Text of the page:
Thanks to the safety initiative, Humberto says, “Supervisors have defined work risks better than before. Shop-floor operators now understand the importance of the safety program, the roles they can play, and what it takes to prevent dangerous incidents from occurring.”
In addition, he says, “people can now understand and apply company standards, knowing the reason behind these procedures. Their passion and commitment can save lives.
”There have also been several improvements made toward infrastructure, as well as better traffic monitoring to prevent vehicle collisions.
So what did the pipeline workers themselves think of Why Risk It?
“This campaign improved my risk perception, and makes me rethink all the time my decisions and attitude,” said Sebastião Cristódio, Minas-Rio pipeline contractor.
His colleague, Wingston Acelmo, also enjoyed taking part in the campaign:
“I liked mainly the identification of errors and differences. It was my first experience with this kind of campaign, and it will be recorded in my mind. It’s very good seeing the care and respect from our company.”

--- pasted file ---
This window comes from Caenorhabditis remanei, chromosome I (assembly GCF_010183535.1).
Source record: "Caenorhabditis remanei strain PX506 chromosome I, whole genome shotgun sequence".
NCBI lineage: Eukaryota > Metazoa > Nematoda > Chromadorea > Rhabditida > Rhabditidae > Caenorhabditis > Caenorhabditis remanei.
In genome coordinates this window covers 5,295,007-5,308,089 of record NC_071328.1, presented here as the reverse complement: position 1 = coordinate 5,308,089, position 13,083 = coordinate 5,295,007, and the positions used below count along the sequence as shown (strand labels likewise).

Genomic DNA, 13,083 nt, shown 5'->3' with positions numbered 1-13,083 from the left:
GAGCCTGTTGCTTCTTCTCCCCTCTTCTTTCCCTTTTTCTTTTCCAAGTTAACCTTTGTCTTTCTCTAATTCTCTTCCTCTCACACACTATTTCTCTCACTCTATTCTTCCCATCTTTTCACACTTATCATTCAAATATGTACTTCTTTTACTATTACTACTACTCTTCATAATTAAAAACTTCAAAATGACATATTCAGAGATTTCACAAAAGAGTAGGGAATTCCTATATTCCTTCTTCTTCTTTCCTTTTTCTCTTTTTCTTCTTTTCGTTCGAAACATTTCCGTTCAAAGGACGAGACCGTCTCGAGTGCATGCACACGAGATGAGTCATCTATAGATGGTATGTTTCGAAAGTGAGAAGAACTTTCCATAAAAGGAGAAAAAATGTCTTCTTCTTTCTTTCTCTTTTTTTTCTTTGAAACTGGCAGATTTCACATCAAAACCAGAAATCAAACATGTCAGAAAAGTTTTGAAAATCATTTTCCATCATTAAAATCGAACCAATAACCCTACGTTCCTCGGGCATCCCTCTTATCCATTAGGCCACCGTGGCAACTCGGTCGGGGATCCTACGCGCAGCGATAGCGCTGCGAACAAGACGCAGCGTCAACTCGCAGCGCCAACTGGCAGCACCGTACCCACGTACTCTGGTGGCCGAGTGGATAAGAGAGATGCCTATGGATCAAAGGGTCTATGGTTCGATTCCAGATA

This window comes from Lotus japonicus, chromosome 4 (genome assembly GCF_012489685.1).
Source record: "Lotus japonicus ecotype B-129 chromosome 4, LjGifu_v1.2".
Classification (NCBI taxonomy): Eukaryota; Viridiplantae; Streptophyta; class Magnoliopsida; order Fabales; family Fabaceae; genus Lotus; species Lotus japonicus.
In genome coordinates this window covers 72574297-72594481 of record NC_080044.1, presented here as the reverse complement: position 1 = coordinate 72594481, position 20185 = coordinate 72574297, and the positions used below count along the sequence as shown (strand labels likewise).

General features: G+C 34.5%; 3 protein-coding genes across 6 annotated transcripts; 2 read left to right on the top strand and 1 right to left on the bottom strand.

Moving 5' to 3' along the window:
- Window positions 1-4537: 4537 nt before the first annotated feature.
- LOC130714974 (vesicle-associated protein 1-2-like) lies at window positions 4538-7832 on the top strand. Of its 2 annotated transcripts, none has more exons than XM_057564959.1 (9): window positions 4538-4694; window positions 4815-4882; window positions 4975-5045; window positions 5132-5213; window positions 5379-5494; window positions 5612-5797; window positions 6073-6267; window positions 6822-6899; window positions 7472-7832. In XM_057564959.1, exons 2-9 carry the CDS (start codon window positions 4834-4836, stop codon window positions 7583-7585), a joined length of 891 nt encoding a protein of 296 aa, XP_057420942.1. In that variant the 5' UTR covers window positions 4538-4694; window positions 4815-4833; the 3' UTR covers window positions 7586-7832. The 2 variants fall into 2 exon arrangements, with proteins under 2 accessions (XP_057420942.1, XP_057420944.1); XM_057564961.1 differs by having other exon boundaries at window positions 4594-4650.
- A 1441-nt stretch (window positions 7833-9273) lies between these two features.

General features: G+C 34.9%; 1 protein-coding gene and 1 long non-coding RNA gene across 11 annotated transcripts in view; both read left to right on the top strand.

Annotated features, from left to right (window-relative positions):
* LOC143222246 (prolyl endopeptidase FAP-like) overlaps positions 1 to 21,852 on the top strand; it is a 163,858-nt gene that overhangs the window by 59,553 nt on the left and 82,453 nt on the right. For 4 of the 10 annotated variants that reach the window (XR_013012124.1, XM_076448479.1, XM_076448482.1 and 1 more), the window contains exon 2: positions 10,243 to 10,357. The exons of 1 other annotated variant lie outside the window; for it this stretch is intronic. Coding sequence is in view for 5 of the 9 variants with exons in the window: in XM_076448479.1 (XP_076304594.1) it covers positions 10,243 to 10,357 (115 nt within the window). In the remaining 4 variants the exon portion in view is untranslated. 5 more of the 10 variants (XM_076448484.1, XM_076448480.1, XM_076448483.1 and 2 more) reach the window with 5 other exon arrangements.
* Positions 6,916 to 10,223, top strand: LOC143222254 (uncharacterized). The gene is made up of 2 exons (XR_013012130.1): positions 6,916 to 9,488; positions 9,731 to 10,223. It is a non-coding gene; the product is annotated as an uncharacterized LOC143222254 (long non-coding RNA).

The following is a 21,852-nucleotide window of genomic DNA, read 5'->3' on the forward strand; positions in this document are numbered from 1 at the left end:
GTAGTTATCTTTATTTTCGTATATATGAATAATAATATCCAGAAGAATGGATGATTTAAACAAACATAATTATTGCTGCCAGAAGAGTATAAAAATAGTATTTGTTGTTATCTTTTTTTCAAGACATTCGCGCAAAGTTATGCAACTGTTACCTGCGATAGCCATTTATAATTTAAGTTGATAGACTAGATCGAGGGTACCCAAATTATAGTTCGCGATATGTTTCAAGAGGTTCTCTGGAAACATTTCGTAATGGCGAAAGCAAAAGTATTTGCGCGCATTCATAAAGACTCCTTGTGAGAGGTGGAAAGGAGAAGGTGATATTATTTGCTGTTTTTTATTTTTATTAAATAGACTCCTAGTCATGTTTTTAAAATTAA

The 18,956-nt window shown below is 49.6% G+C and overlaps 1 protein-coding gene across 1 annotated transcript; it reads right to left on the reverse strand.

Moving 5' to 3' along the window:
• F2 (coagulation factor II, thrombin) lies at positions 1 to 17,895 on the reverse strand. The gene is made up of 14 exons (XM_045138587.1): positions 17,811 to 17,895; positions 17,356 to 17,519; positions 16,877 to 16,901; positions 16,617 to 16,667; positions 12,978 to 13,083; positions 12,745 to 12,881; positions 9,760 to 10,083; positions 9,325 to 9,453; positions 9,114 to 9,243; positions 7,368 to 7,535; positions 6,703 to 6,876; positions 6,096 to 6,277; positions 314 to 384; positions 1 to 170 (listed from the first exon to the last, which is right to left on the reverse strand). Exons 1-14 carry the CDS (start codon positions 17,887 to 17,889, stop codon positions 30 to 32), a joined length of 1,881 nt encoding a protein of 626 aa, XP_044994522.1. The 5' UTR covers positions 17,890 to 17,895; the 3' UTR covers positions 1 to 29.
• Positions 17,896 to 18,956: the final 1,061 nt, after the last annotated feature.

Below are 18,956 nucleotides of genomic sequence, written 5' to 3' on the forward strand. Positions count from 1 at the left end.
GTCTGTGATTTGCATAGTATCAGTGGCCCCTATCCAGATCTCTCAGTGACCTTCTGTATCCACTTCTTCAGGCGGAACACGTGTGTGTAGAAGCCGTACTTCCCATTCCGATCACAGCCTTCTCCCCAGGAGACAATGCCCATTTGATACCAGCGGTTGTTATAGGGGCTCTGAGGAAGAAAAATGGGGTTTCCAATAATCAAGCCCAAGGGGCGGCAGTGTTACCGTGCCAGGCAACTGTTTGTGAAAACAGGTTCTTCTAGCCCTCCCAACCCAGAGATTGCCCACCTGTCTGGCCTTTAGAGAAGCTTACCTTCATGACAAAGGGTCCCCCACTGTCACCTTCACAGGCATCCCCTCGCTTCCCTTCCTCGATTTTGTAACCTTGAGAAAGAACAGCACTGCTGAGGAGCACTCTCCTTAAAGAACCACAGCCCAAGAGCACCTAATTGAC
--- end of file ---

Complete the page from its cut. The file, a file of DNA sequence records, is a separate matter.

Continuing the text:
Additional comments were just as favorable. “I like the topics covered as they are related to our biggest risk: transportation! The campaign will definitely change hearts and minds,” expressed Paulo Borges, Minas-Rio Pipeline Safety Engineer.
Meanwhile, Domingos Salvador is grateful for the opportunity to take part in the campaign.
“It made me reflect about ‘why I’m taking risks’ because as a bus driver, I think that my attitude and decisions can affect a lot of people. Their lives are in my hands!”
A win-win for everyone
With increased safety awareness and reduced transportation-related accidents at Anglo American, how does McCormack and her team feel about receiving a 2012 IABC GOLD QUILL/EMErald Award?
“We take great pride that a team of professional communicators recognized us. IABC has a great reputation; we have a great deal of respect for them.
“I’m proud to say that as a mining company, three to four years ago, we wouldn’t have been sharing the good things we do. We’ve always been doing good things but this award is a way for us to showcase the great work we do, as well as help us internally with promoting the value of communications. The fact that we’ve been recognized by a professional body and by our peers will help us as a function when we need buy-in for new ideas. People will know that we’re up there with the best of them.”
(Pictured: In-coming President of IABC EME, Phil Weiss, presenting the GOLD QUILL/EMErald Award to communications consultant, Jacqui Hitt (who assisted on the launch of Why Risk It?), and Anglo American's Carolina Molinari.)